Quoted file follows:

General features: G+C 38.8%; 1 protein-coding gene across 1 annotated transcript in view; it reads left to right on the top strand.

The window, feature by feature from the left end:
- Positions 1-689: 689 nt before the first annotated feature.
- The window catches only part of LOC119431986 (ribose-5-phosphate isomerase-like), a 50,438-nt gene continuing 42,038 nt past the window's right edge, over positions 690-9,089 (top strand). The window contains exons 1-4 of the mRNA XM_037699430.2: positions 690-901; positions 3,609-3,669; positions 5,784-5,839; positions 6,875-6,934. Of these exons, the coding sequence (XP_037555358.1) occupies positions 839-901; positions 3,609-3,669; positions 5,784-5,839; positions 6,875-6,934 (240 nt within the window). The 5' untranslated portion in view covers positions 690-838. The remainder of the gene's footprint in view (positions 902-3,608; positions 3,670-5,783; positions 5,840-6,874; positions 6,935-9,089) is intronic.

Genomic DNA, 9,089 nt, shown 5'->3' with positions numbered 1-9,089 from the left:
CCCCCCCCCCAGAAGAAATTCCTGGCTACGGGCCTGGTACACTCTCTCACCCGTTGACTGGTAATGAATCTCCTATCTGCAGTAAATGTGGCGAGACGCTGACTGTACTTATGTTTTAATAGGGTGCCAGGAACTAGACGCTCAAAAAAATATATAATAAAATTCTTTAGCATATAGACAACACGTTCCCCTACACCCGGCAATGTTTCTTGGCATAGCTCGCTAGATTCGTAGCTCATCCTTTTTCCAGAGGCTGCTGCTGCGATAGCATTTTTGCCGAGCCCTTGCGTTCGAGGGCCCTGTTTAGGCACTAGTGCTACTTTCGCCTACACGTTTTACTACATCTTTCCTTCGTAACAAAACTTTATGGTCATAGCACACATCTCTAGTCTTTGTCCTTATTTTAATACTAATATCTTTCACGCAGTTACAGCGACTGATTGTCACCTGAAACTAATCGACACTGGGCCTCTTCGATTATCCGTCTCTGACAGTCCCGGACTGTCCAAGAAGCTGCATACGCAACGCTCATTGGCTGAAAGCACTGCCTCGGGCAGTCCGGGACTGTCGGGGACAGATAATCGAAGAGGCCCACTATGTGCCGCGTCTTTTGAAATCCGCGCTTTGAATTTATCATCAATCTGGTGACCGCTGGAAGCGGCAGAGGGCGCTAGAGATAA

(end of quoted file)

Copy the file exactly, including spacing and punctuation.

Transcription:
General features: G+C 38.8%; 1 protein-coding gene across 1 annotated transcript in view; it reads left to right on the top strand.

The window, feature by feature from the left end:
- Positions 1-689: 689 nt before the first annotated feature.
- The window catches only part of LOC119431986 (ribose-5-phosphate isomerase-like), a 50,438-nt gene continuing 42,038 nt past the window's right edge, over positions 690-9,089 (top strand). The window contains exons 1-4 of the mRNA XM_037699430.2: positions 690-901; positions 3,609-3,669; positions 5,784-5,839; positions 6,875-6,934. Of these exons, the coding sequence (XP_037555358.1) occupies positions 839-901; positions 3,609-3,669; positions 5,784-5,839; positions 6,875-6,934 (240 nt within the window). The 5' untranslated portion in view covers positions 690-838. The remainder of the gene's footprint in view (positions 902-3,608; positions 3,670-5,783; positions 5,840-6,874; positions 6,935-9,089) is intronic.

Genomic DNA, 9,089 nt, shown 5'->3' with positions numbered 1-9,089 from the left:
CCCCCCCCCCAGAAGAAATTCCTGGCTACGGGCCTGGTACACTCTCTCACCCGTTGACTGGTAATGAATCTCCTATCTGCAGTAAATGTGGCGAGACGCTGACTGTACTTATGTTTTAATAGGGTGCCAGGAACTAGACGCTCAAAAAAATATATAATAAAATTCTTTAGCATATAGACAACACGTTCCCCTACACCCGGCAATGTTTCTTGGCATAGCTCGCTAGATTCGTAGCTCATCCTTTTTCCAGAGGCTGCTGCTGCGATAGCATTTTTGCCGAGCCCTTGCGTTCGAGGGCCCTGTTTAGGCACTAGTGCTACTTTCGCCTACACGTTTTACTACATCTTTCCTTCGTAACAAAACTTTATGGTCATAGCACACATCTCTAGTCTTTGTCCTTATTTTAATACTAATATCTTTCACGCAGTTACAGCGACTGATTGTCACCTGAAACTAATCGACACTGGGCCTCTTCGATTATCCGTCTCTGACAGTCCCGGACTGTCCAAGAAGCTGCATACGCAACGCTCATTGGCTGAAAGCACTGCCTCGGGCAGTCCGGGACTGTCGGGGACAGATAATCGAAGAGGCCCACTATGTGCCGCGTCTTTTGAAATCCGCGCTTTGAATTTATCATCAATCTGGTGACCGCTGGAAGCGGCAGAGGGCGCTAGAGATAA